We started the week on Monday with regular duties and meetings.  A couple of the sisters in the office spent a large part of the day decorating and preparing for a special Sister's Training meeting that was to be held on Tuesday, February 10th.  One of the sisters is very artistic and she used branches and twigs to make unique and pretty decorations.

Who would have thought that twigs and branches could be so attractive.  Of course, the crystal vase filled with pink silk tulips wasn't bad either :)

The theme of the conference was "Oh Lord, Write Thy Name Upon my Heart" and was to encourage us to live so that we can draw closer to the Savior in our thoughts and actions.   We we taught be the President's wife, Sister Baker,  four young sister missionaries and President Baker.   We also enjoyed a delicious lunch of Chipotle style build your own burritos and brownies with pink heart-shaped strawberry marshmallows in the middle.  I spent a lot of the time in the kitchen preparing the food and getting in ready for serving but was able to hear some of the was GREAT!  The only males that were invited to the training were the husbands of the Senior Sister missionaries and President Baker so there was lots of chatter and giggling during the lunch break.   Elder Ashton did pretty good with putting up with all that giggling :)

It's quite easy to tell that these were tables set up specifically for the Senior Couples.....just based on the color and amount of hair on the heads :)

During the lunch break the sisters were able to enjoy a clothing exchange.   You can't imagine how boring it gets wearing the same 10 outfits over and over and over and over again (I speak for myself) so the sisters bring what they are tired of and other sisters can take at no cost.   They had a great time finding "new" clothes!

By the time all the clean-up was done on Tuesday, I was ready to go back to the apartment and put my feet up!   Back to work on Wednesday to pay the rent on 94 apartments.  It took me all day to verify which apartments we were still in, which we had renewed leases on and experienced an increase in rent, and which we had moved out of.  I finally finished that just before time to head home so I would be ready to process the data in the software on Thursday morning.   This short month required me to process rent about 4 days early to be sure headquarters in Salt Lake City would have time to cut the checks, mail them, and have them arrive before March 1 to avoid any late fees or threatened evictions.  Our US mail service here is TERRIBLE - it can take a week for a letter to go to the next town 30 miles away! it can take a full week to come from Salt Lake.  Keeps me on my toes :)

Elder Ashton was really busy on Wednesday trying to deal with a problem with the mission trailer.   The Assistants to the President took it to North Carolina on Tuesday evening to take 10 of the sister missionaries back and had a tire blow out,   They were in a rather rural place and it was late on Tuesday so they waited until Wednesday to try to get back to Virginia.   He was still getting phone calls from them with updates about their adventures in trying to get new tires on one axle of the trailer when we left the office and he said he was just going to go home and chill out.   I told him I was fine with that but I was going to run over to Wal-Mart.   When he heard that, he decided he would go get his haircut so we came up with a plan for him to drop me at Wal-,Mart, go get his hair cut and come back to get me.   I only needed to pick up a couple of things so knew I would have some time to just wander around and relax (not too relaxing to go shopping with a very task oriented individual - there is no window shopping going on - get in, get what you came for, get out ;-)  So, I am wandering around Wal-Mart and spot a pair of earrings that would go perfectly with a cardigan sweater I have been wearing.  It goes something like this......I pick them up, I put them back and decide I really don't need them, I pick them back up because they really would go great with that sweater, I put them back because I really don't need them, and I pick them up-I WANT them even if I don't need them and they cost $2.88.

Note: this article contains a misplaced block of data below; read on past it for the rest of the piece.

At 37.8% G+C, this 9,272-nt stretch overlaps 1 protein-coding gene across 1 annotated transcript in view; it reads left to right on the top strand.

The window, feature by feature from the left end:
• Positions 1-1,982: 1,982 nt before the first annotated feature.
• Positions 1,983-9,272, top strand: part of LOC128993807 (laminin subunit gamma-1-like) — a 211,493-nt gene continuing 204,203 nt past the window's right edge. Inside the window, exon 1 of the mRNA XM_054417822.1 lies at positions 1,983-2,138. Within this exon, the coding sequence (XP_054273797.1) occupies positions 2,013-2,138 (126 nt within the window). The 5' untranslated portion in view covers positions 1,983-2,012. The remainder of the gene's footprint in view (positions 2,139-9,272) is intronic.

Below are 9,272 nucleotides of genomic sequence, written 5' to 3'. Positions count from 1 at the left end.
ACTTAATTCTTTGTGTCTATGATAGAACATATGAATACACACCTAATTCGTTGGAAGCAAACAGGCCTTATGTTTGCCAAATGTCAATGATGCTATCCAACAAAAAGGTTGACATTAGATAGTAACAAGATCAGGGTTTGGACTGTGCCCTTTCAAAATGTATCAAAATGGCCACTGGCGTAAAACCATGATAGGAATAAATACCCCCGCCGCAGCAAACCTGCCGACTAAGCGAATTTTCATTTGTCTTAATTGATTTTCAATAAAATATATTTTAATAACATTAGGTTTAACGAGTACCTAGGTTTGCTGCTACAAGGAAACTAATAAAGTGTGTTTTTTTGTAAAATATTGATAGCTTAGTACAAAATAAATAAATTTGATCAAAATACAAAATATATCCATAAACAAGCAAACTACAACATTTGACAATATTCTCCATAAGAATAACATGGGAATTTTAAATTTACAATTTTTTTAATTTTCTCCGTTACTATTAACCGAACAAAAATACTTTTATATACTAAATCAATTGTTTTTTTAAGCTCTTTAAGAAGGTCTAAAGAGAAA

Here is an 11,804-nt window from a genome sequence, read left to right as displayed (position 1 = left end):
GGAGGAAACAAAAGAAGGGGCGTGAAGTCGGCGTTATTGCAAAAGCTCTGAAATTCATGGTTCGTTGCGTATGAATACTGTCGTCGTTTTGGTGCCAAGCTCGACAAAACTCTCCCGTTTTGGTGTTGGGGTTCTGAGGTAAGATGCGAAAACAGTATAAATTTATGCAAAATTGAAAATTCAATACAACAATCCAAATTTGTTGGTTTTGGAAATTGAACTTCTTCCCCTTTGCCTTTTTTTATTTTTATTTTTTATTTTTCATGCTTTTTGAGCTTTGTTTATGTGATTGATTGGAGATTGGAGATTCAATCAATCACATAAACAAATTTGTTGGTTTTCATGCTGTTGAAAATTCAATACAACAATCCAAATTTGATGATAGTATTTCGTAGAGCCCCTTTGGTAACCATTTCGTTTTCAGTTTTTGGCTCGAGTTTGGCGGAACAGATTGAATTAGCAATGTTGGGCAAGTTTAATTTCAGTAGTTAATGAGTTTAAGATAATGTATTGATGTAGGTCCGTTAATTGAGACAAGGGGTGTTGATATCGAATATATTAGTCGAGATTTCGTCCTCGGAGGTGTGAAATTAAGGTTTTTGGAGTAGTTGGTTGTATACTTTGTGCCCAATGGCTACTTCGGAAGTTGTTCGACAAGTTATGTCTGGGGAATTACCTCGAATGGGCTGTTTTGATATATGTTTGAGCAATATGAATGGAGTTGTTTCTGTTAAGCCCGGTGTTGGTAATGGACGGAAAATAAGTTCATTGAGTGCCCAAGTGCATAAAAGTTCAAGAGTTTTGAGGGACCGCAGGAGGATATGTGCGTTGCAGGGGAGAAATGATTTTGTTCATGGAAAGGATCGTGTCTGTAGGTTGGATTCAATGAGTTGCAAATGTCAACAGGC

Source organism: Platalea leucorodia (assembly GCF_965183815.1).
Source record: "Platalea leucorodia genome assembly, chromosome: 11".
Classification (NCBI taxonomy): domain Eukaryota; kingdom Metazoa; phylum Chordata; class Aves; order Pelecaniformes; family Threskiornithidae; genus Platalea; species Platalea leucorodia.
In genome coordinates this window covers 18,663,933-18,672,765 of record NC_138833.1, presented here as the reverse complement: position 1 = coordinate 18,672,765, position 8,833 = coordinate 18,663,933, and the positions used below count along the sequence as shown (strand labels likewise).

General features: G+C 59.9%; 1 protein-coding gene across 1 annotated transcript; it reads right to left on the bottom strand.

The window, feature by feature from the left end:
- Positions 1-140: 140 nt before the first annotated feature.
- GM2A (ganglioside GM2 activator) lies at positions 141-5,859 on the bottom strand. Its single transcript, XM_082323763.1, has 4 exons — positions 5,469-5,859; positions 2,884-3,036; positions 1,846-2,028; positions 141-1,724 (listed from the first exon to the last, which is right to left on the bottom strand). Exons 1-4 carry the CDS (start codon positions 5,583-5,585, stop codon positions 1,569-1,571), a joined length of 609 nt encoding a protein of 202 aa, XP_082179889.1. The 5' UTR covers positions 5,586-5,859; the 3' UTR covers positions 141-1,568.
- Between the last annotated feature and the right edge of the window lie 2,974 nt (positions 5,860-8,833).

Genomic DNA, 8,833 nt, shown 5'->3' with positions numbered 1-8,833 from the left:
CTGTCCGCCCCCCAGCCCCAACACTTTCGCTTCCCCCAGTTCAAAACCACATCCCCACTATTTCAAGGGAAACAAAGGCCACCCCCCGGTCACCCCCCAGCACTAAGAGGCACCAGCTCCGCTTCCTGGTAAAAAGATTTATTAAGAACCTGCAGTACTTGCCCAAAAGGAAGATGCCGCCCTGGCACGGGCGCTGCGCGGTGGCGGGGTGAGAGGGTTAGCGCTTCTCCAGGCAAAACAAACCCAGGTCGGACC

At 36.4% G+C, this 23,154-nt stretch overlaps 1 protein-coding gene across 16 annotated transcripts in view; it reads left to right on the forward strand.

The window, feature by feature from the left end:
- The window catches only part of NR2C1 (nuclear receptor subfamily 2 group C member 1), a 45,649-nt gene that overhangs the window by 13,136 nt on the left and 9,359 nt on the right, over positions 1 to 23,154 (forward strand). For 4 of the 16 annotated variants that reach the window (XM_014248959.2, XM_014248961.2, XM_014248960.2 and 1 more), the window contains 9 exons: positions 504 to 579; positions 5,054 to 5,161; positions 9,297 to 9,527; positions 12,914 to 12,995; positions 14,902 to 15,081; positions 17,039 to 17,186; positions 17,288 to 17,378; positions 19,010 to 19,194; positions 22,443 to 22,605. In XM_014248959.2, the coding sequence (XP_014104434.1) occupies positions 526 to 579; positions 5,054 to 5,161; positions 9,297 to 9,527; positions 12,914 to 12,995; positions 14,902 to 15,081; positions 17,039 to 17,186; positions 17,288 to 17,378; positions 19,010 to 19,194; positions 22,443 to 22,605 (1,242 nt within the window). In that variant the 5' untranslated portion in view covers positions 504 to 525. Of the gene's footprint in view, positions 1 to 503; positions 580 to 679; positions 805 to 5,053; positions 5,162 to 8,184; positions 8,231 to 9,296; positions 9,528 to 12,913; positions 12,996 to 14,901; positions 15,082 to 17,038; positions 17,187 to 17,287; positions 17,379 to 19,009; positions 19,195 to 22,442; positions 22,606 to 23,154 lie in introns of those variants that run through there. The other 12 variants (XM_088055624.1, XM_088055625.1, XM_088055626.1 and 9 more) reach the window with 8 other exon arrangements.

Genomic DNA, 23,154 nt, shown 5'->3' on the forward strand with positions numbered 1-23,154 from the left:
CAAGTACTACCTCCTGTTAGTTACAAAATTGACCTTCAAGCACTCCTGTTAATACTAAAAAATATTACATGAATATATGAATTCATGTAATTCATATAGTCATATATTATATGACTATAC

Now I am faced with another dilemma - they are so small that if I put them in the cart they will fall out, so I just keep them in my hand.  I wander around the store a bit more and pick up a couple of other things then decide I better go check out because Elder Ashton will be coming.   I go to the express lane so I can hurry and not keep Elder Ashton waiting.  There are only 3 people in front of me in the line and 2 of them are together....I should be out of there in no time.  NOT.   The two that were together couldn't agree whether they should get the curtain that they already had in their cart or not and they went back and forth, back and forth, and back and forth.   I could see the clerk was getting edgy because the line was backing up and I was trying to be a good example and just remain calm.  They finally decided to take the curtain and then they couldn't agree on who was going to pay for it.   The clerk finally told them to quit arguing and move on that she had other customers to wait on!    By this time I was reaching for my wallet so I could go through the line quickly without having to dig my wallet out of my purse.  Finally!   I'm checked out and go out to sit by the Ronald McDonald statue and wait for Elder Ashton.  He comes in a few minutes and we head home and  I begin to put my purchases away.   I couldn't find the earrings and thought that was weird but decided I must have landed on the "I don't need them" argument because I certainly didn't get home with them and it wasn't a big deal.